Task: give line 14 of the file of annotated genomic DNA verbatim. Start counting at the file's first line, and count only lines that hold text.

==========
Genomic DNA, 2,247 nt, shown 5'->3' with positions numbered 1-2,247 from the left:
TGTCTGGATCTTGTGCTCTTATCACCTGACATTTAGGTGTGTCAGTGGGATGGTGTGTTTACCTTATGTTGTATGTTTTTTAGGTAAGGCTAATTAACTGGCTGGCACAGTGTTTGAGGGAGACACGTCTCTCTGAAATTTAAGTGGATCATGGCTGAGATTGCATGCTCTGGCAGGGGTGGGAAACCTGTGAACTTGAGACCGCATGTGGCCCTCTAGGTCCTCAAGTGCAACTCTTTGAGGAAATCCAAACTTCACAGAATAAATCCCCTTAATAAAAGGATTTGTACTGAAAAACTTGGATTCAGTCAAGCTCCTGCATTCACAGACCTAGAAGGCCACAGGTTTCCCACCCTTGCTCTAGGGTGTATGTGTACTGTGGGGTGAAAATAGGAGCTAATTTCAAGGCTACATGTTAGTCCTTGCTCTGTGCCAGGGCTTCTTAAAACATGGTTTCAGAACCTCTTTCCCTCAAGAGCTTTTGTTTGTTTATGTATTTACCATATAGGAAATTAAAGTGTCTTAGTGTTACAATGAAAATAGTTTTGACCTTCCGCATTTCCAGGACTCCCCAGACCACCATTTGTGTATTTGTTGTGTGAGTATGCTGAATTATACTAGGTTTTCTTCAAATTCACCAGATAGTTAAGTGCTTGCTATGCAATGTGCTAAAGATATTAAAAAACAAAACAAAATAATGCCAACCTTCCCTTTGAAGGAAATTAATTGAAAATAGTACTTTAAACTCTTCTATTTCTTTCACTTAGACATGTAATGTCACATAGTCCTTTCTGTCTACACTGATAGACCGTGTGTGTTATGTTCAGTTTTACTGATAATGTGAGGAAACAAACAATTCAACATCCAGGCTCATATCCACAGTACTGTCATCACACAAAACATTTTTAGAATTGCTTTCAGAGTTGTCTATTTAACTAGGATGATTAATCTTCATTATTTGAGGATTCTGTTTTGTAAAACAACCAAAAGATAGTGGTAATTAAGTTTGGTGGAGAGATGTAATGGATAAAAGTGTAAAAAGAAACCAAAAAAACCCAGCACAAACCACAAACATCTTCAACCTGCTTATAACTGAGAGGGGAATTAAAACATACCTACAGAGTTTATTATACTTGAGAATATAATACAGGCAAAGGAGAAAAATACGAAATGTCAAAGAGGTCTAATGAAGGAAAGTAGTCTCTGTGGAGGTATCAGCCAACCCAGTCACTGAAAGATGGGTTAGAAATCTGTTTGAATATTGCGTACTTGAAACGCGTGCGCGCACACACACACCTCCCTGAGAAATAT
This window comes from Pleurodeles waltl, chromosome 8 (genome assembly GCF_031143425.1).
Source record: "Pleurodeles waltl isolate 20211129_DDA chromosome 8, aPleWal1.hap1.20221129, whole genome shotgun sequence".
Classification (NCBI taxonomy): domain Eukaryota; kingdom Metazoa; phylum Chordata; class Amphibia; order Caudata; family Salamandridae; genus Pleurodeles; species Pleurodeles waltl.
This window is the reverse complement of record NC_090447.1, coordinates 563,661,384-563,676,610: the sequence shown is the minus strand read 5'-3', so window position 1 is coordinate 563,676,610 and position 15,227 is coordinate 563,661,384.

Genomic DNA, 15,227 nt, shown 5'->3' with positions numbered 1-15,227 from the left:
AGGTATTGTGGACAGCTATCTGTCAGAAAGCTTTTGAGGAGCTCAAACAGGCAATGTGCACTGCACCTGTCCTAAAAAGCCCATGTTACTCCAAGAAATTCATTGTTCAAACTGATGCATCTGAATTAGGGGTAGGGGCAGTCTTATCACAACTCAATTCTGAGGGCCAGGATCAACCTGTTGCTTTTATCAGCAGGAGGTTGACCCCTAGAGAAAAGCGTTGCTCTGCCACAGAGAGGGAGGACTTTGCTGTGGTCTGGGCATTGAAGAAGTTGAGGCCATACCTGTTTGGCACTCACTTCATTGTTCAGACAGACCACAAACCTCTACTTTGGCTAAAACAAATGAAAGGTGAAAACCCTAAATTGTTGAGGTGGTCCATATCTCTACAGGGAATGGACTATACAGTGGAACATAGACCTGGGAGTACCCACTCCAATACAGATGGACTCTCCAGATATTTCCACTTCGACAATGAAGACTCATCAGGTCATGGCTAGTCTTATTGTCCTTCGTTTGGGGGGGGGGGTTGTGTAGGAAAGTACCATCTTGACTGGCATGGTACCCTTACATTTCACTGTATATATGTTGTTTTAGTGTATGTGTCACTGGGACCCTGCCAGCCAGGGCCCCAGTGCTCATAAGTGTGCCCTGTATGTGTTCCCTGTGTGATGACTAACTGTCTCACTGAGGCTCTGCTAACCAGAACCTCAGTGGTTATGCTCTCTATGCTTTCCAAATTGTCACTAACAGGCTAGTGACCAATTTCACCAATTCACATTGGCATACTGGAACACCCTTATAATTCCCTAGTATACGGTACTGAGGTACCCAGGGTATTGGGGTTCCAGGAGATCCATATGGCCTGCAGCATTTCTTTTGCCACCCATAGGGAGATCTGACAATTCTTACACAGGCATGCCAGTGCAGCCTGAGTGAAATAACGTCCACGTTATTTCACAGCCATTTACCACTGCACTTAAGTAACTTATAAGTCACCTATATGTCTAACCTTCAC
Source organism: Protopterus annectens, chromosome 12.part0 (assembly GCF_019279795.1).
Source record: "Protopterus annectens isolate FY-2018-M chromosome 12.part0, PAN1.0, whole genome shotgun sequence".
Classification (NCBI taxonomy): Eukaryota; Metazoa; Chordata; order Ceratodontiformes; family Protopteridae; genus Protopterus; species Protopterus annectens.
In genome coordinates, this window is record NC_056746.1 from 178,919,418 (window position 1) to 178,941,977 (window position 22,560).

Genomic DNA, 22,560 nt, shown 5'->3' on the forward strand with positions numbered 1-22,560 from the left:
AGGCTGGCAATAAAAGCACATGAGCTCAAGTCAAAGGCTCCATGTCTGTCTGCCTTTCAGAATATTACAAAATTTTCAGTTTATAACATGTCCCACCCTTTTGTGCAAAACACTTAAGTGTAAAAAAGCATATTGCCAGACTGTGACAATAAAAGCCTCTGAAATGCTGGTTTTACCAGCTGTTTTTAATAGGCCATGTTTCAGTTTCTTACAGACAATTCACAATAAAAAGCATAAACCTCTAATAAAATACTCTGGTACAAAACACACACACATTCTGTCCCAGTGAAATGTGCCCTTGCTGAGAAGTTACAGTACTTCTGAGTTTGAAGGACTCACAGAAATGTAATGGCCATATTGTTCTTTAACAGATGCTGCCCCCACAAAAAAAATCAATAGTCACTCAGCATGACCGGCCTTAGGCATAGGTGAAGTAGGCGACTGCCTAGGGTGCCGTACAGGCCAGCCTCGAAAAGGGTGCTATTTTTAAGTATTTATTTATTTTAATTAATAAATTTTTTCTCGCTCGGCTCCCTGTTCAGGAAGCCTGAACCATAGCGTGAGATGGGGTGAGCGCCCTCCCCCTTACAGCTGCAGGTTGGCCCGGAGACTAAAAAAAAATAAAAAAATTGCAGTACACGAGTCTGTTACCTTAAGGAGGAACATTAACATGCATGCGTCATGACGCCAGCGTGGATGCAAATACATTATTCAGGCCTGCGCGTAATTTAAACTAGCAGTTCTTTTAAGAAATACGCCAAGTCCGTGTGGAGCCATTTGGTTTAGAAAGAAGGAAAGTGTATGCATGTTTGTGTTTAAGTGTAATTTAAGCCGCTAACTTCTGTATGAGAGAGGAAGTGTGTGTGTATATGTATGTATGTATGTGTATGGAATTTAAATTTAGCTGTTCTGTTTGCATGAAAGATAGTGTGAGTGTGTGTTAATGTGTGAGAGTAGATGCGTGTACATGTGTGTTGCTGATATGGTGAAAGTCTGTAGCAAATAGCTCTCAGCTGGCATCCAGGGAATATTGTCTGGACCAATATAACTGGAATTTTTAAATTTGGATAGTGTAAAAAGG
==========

AGGCTGGCAATAAAAGCACATGAGCTCAAGTCAAAGGCTCCATGTCTGTCTGCCTTTCAGAATATTACAAAATTTTCAGTTTATAACATGTCCCACCCTTTTGTGCAAAACACTTAAGTGTAAAAAAGCATATTGCCAGACTGTGACAATAAAAGCCTCTGAAATGCTGGTTTTACCAGCTGTTTTTAATAGGCCATGTTTCAGTTTCTTACAGACAATTCACAATAAAAAGCATAAACCTCTAATAAAATACTCTGGTACAAAACACACACACATTCTGTCCCAGTGAAATGTGCCCTTGCTGAGAAGTTACAGTACTTCTGAGTTTGAAGGACTCACAGAAATGTAATGGCCATATTGTTCTTTAACAGATGCTGCCCCCACAAAAAAAATCAATAGTCACTCAGCATGACCGGCCTTAGGCATAGGTGAAGTAGGCGACTGCCTAGGGTGCCGTACAGGCCAGCCTCGAAAAGGGTGCTATTTTTAAGTATTTATTTATTTTAATTAATAAATTTTTTCTCGCTCGGCTCCCTGTTCAGGAAGCCTGAACCATAGCGTGAGATGGGGTGAGCGCCCTCCCCCTTACAGCTGCAGGTTGGCCCGGAGACTAAAAAAAAATAAAAAAATTGCAGTACACGAGTCTGTTACCTTAAGGAGGAACATTAACATGCATGCGTCATGACGCCAGCGTGGATGCAAATACATTATTCAGGCCTGCGCGTAATTTAAACTAGCAGTTCTTTTAAGAAATACGCCAAGTCCGTGTGGAGCCATTTGGTTTAGAAAGAAGGAAAGTGTATGCATGTTTGTGTTTAAGTGTAATTTAAGCCGCTAACTTCTGTATGAGAGAGGAAGTGTGTGTGTATATGTATGTATGTATGTGTATGGAATTTAAATTTAGCTGTTCTGTTTGCATGAAAGATAGTGTGAGTGTGTGTTAATGTGTGAGAGTAGATGCGTGTACATGTGTGTTGCTGATATGGTGAAAGTCTGTAGCAAATAGCTCTCAGCTGGCATCCAGGGAATATTGTCTGGACCAATATAACTGGAATTTTTAAATTTGGATAGTGTAAAAAGG